Insight – The impact of record high vegetable oil prices on global trade

Vegetable oil prices have risen to their highest level on record. Between May 2020 and March 2022, the United Nations Food and Agriculture Organization (FAO) Vegetable Oils Index has risen 219.9% from 77.7 to 248.6 (see Figure 1).

Vegetable oil is a global food staple used in food preparation and cooking. The prices of other food staples, including cereals and dairy, have also increased rapidly in recent months.

Figure 1: Monthly FAO Food Price Indices – Nominal (January 2020 to March 2022)

Several factors have contributed to recent price rises:

  • The global economic recovery from COVID-19 and high crude oil prices has increased demand for biofuels. Biofuel demand decreased in 2020 due to pandemic-related movement restrictions.
  • Drought has reduced soybean production in South America and canola production in Canada.
  • The Russia-Ukraine conflict has disrupted sunflower-crushing facilities and exports from the Black Sea region.
  • Increased input costs and ongoing high freight costs.

These factors are expected to continue supporting high vegetable oil prices for the rest of 2022.

Implications for Australian exporters

Australian vegetable oil exporters are likely to gain from record high prices. High prices and favourable seasonal conditions are expected to lead to record Australian oilseed exports in 2021–22 (ABARES 2022).

Australia’s reputation as a reliable supplier of high-quality agricultural products is particularly important at a time of increasing uncertainty in global markets.

Exporters should continue to monitor announcements from trading partner governments to adapt to emerging opportunities.

Export restrictions on vegetable oils becoming more common

High vegetable oil prices (Figure 2) have led some major vegetable oil exporting countries to introduce export restrictions.

  • Indonesia (27 January 2022) – Introduced a requirement for palm oil exporters to sell 20% of their planned exports to the domestic market. The domestic market requirement was revised up to 30%. On 18 March, the Indonesian Government replaced the domestic market requirement by increasing the export levy on palm oil.
  • Argentina (13 March 2022) – Announced an indefinite suspension of soy oil exports. Exports resumed on 21 March 2022.
  • Serbia (17 March 2022) – Added refined sunflower oil to a list of commodities which cannot be exported due to food security concerns.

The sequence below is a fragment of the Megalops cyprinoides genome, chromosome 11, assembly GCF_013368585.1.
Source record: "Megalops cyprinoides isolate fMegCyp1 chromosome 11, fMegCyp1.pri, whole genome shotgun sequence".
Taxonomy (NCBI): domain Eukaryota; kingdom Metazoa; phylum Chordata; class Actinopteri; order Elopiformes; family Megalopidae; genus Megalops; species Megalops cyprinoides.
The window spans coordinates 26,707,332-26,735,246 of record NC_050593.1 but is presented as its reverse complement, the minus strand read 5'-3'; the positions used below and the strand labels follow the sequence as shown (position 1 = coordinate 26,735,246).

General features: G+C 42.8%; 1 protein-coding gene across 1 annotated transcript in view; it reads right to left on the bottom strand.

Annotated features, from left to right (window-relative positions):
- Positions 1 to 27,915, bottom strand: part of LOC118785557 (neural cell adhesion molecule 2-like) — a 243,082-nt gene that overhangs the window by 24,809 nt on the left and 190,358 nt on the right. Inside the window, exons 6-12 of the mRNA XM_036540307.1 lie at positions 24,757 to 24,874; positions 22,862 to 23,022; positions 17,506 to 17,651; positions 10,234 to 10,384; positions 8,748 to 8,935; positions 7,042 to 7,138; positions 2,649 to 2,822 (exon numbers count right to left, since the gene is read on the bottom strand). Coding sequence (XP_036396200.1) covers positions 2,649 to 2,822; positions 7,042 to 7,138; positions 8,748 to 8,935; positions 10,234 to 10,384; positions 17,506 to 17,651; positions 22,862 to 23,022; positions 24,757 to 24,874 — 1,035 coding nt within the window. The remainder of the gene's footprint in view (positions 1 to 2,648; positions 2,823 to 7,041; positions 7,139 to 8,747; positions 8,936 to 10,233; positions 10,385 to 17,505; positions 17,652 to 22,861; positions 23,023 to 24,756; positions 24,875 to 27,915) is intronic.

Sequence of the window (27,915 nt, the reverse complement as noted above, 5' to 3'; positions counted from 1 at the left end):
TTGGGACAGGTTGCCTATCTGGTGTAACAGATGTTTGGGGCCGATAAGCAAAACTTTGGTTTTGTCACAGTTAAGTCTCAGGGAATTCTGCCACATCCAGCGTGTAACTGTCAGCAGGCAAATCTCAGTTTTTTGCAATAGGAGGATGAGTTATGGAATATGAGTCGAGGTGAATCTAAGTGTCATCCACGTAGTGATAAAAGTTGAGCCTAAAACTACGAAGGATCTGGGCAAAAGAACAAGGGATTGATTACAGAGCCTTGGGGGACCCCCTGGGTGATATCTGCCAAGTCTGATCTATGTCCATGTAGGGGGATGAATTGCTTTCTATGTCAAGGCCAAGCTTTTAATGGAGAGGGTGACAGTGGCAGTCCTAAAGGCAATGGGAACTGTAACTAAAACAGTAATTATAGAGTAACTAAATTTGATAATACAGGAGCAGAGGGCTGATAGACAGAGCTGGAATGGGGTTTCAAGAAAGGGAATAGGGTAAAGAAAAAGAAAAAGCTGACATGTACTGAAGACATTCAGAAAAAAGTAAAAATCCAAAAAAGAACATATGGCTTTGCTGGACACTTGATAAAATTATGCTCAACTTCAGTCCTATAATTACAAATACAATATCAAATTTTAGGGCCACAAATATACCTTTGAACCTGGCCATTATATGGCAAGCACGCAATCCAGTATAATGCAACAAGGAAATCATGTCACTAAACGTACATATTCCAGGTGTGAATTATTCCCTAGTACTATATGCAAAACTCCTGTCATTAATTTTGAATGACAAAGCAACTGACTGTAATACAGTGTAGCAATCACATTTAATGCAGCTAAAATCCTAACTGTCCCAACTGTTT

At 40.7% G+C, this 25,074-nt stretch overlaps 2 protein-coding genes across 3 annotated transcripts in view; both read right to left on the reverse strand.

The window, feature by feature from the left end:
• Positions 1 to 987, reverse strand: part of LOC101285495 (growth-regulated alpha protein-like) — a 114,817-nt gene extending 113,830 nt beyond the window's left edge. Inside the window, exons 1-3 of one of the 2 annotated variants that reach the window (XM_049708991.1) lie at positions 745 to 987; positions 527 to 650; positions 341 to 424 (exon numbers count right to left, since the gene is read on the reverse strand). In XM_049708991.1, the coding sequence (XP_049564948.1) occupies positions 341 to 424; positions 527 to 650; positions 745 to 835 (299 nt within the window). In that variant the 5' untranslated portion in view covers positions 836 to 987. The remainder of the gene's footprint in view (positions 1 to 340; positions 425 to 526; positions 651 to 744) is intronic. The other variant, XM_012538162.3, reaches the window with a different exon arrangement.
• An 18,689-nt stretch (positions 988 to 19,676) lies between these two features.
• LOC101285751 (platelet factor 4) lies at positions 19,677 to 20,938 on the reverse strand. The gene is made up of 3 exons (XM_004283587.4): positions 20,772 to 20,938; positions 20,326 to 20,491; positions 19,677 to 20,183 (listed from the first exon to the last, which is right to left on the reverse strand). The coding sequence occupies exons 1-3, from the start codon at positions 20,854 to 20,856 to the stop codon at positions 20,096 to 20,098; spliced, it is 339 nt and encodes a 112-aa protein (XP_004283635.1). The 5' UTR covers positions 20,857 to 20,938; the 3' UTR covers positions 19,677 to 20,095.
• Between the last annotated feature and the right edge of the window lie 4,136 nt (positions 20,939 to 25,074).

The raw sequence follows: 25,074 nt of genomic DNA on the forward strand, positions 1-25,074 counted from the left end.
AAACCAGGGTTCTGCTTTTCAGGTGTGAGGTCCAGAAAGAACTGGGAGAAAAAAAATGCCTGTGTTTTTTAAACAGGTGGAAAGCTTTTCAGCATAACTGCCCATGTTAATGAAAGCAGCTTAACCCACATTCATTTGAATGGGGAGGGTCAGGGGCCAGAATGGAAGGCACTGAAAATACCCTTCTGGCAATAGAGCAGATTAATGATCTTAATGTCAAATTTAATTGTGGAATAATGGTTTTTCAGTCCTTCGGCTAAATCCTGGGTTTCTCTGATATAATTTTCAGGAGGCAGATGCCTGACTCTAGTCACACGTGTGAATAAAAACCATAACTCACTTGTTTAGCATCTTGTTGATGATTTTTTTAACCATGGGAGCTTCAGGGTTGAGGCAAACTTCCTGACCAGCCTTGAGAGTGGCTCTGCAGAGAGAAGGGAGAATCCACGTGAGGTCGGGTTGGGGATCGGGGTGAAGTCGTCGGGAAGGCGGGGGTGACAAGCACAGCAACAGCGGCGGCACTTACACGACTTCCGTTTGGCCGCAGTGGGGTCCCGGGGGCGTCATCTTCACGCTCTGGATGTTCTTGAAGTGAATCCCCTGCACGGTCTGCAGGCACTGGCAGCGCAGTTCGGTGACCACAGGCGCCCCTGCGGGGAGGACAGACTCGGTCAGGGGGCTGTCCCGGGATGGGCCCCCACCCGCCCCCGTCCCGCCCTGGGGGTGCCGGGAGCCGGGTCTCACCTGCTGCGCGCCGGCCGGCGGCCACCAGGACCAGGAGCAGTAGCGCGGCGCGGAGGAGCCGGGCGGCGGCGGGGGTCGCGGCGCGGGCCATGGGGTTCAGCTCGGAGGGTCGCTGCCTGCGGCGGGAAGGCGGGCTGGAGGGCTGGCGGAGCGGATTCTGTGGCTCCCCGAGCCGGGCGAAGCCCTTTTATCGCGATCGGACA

Export restrictions are intended to ensure domestic supply and reduce domestic prices. However, export restrictions also reduce the amount of vegetable oil available for global trade. Reduced global supply may drive further international price increases. It may also create supply gaps for some countries, particularly those highly reliant on vegetable oil imports.

Figure 2: Global vegetable oil prices (1 January 2020 to 7 April 2022)

Impact of the Russia–Ukraine conflict on sunflower oil exports

In 2020–21, Russia and Ukraine exported 76% of the volume of world sunflower oil exports (Figure 3). The Russia–Ukraine conflict has led to the closure of Ukrainian sunflower-crushing facilities and ports. Economic sanctions and uncertainties around Black Sea shipping routes have also reduced Russian exports of sunflower oils.

Disruptions to sunflower oil exports will lead to increased demand for other vegetable oils, such as palm oil, soybean oil and canola oil, as consumers seek to substitute. This will put further upward pressure on already record high prices and, in some cases, create supply shortages.

In 2020, the European Union accounted for 28.7% of global sunflower imports. India accounted for 14.8% and China accounted for 11.1%.

Figure 3: Global sunflower oil exports by country (2019–20 to 2021–22f)

Resources

The Australian Government’s network of Agriculture Counsellors provided information for this article. More information about the Agriculture Counsellor network, including contact details, is available on the Department of Agriculture, Water and the Environment website.

Click here to view the full article.

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